Canon can't have the resolution possible from progressive using interlace scanning unless they have defied the laws of physics.

Thus, there is -- like the CF24 -- a real difference between "24fps" and "24p."

Not criticising you at all Chris -- but it seems Canon may have tossed this together a day before IBC and we need to not believe everyting being claimed by them.

Remember the Sony PC where they had no idea -- or at least really wanted to avoid -- what CF24 was.

Right now, this seems to be a better CF24 -- no more.

Best Regards,
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Last edited by Steve Mullen; September 20th, 2005 at 02:38 AM.
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Old September 19th, 2005, 04:06 PM   #9
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Originally Posted by Steve Mullen

Right now, this seems to be a better CF24 -- no more.

Best Regards,
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Let's hope not.
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Old September 19th, 2005, 04:10 PM   #10
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Quote:
Originally Posted by Steve Mullen
Right now, this seems to be a better CF24 -- no more.

Best Regards,
Steve Mullen
In this thread http://www.dvinfo.net/conf/showthread.php?t=51305 though the link is in german and translated, so take with a grain of salt that Canon is saying "no perceptible loss of resolution" which could mean it's not true 1080p but its not 540 like CF24 either - it it get more res than 720p in the HD100 and the lens is better quality than the stock on the HD100, they could have a nice niche to carve out.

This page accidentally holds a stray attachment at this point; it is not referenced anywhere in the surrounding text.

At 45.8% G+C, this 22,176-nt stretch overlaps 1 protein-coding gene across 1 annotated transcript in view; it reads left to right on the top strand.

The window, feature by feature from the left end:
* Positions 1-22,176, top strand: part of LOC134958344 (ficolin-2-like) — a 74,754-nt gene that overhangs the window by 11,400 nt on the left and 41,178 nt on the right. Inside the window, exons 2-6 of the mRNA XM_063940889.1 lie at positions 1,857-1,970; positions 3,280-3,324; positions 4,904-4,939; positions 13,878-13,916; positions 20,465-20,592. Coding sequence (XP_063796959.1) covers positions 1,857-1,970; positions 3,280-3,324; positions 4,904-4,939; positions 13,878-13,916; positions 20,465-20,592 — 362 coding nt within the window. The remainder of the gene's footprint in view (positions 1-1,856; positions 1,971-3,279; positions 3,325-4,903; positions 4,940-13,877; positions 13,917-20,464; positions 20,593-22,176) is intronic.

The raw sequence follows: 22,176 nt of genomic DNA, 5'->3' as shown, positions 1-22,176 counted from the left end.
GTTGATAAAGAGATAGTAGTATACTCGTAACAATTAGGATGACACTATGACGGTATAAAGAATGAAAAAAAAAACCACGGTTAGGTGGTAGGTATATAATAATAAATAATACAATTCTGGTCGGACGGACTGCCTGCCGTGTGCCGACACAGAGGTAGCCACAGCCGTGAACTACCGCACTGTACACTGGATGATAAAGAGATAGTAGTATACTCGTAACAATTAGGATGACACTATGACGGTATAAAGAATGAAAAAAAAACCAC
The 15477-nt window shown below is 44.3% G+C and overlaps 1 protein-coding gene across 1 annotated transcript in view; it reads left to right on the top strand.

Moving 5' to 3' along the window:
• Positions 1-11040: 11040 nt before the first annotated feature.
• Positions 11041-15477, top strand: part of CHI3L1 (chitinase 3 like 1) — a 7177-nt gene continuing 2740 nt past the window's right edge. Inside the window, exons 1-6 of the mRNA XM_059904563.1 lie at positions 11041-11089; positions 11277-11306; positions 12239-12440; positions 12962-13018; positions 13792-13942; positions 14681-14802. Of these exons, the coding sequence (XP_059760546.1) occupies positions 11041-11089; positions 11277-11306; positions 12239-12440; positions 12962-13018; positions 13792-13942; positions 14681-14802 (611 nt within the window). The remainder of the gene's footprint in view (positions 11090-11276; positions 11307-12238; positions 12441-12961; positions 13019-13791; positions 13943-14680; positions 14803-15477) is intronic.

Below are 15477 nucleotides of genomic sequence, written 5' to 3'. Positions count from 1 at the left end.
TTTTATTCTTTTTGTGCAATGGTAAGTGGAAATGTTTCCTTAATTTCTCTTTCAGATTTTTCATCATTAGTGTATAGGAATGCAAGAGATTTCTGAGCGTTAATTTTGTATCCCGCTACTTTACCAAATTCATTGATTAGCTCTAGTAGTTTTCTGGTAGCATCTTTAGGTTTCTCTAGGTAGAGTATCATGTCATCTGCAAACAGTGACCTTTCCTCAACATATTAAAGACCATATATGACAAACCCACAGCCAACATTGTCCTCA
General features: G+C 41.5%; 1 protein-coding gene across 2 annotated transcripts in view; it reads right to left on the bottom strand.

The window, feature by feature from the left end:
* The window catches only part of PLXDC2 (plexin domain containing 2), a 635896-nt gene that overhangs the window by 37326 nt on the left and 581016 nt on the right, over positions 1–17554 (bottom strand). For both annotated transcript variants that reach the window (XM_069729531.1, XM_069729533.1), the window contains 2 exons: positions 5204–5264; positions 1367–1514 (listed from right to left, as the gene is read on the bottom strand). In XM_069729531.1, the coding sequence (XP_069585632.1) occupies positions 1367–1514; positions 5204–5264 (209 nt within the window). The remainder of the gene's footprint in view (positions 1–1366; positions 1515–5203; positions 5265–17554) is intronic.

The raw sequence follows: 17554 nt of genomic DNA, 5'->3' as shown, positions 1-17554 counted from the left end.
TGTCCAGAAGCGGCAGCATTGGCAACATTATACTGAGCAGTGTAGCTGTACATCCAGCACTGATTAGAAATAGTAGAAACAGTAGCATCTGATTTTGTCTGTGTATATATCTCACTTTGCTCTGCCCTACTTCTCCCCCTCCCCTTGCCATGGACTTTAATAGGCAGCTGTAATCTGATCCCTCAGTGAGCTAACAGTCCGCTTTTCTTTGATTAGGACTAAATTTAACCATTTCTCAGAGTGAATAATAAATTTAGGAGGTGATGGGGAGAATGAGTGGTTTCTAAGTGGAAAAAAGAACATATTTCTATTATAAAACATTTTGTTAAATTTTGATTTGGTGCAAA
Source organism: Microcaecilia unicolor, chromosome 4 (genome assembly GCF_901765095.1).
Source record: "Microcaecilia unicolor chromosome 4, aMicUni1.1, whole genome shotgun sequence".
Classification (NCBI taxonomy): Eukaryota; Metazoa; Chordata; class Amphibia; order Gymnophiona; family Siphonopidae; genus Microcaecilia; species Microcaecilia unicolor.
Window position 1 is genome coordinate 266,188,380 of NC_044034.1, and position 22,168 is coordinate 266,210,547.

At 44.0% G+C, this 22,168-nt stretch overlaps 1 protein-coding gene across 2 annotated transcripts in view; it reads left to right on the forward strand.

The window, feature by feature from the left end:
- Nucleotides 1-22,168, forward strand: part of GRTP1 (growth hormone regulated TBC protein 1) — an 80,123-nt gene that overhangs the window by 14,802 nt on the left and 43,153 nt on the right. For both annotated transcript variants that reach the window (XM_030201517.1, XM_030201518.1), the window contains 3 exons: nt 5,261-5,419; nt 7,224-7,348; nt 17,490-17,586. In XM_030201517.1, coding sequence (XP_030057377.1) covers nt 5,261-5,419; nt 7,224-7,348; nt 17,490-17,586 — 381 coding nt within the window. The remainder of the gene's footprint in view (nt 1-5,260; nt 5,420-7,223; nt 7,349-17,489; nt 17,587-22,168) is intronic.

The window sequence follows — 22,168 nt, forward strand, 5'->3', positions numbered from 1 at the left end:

The old tech in Frame Mode got around 360 lines (2/3 rez of DV) and if they improved this method, it seems the 810 number floated would be plenty good enough for quality 24p HD. Whatever they get over 720p, assuming it's artifact free is gravy.

Until the HD100 has better lens options, it seems the XL H1 has a market for those who need it's feature sets. Of course, it could also benefit by a speedy introduction of more lens options to become the leader in the sub $10k HD market.
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Old September 19th, 2005, 04:21 PM   #11
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Quote:
Originally Posted by Stephen van Vuuren
around 360 lines (2/3 rez of DV)
360/480 = 3/4 :-)
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Old September 19th, 2005, 04:24 PM   #12
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Originally Posted by Boyd Ostroff
360/480 = 3/4 :-)
Ooops! The big irony is I'm trying to go back to school to study some physic and calculus. I hope they allow calculators...
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Old September 19th, 2005, 06:05 PM   #13
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Originally Posted by Stephen van Vuuren